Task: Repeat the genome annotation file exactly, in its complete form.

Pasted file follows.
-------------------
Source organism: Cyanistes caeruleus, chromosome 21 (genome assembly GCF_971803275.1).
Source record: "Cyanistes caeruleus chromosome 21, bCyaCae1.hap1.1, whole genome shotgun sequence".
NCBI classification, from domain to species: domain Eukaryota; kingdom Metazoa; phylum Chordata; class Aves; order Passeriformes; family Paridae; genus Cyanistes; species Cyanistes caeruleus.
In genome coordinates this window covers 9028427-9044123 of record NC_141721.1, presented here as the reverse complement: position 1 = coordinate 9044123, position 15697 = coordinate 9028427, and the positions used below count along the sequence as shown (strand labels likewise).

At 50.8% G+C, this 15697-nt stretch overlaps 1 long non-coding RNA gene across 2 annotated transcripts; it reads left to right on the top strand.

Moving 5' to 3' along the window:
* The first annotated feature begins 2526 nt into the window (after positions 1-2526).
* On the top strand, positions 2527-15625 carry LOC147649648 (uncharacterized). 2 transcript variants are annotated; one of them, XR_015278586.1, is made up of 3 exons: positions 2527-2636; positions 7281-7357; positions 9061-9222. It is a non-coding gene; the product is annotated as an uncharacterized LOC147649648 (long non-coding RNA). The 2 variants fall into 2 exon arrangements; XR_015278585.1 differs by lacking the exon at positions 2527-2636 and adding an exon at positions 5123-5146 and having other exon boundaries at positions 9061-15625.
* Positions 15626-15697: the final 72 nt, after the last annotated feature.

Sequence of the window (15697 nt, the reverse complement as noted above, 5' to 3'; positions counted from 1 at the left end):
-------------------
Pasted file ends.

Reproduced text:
Source organism: Cyanistes caeruleus, chromosome 21 (genome assembly GCF_971803275.1).
Source record: "Cyanistes caeruleus chromosome 21, bCyaCae1.hap1.1, whole genome shotgun sequence".
NCBI classification, from domain to species: domain Eukaryota; kingdom Metazoa; phylum Chordata; class Aves; order Passeriformes; family Paridae; genus Cyanistes; species Cyanistes caeruleus.
In genome coordinates this window covers 9028427-9044123 of record NC_141721.1, presented here as the reverse complement: position 1 = coordinate 9044123, position 15697 = coordinate 9028427, and the positions used below count along the sequence as shown (strand labels likewise).

At 50.8% G+C, this 15697-nt stretch overlaps 1 long non-coding RNA gene across 2 annotated transcripts; it reads left to right on the top strand.

Moving 5' to 3' along the window:
* The first annotated feature begins 2526 nt into the window (after positions 1-2526).
* On the top strand, positions 2527-15625 carry LOC147649648 (uncharacterized). 2 transcript variants are annotated; one of them, XR_015278586.1, is made up of 3 exons: positions 2527-2636; positions 7281-7357; positions 9061-9222. It is a non-coding gene; the product is annotated as an uncharacterized LOC147649648 (long non-coding RNA). The 2 variants fall into 2 exon arrangements; XR_015278585.1 differs by lacking the exon at positions 2527-2636 and adding an exon at positions 5123-5146 and having other exon boundaries at positions 9061-15625.
* Positions 15626-15697: the final 72 nt, after the last annotated feature.

Sequence of the window (15697 nt, the reverse complement as noted above, 5' to 3'; positions counted from 1 at the left end):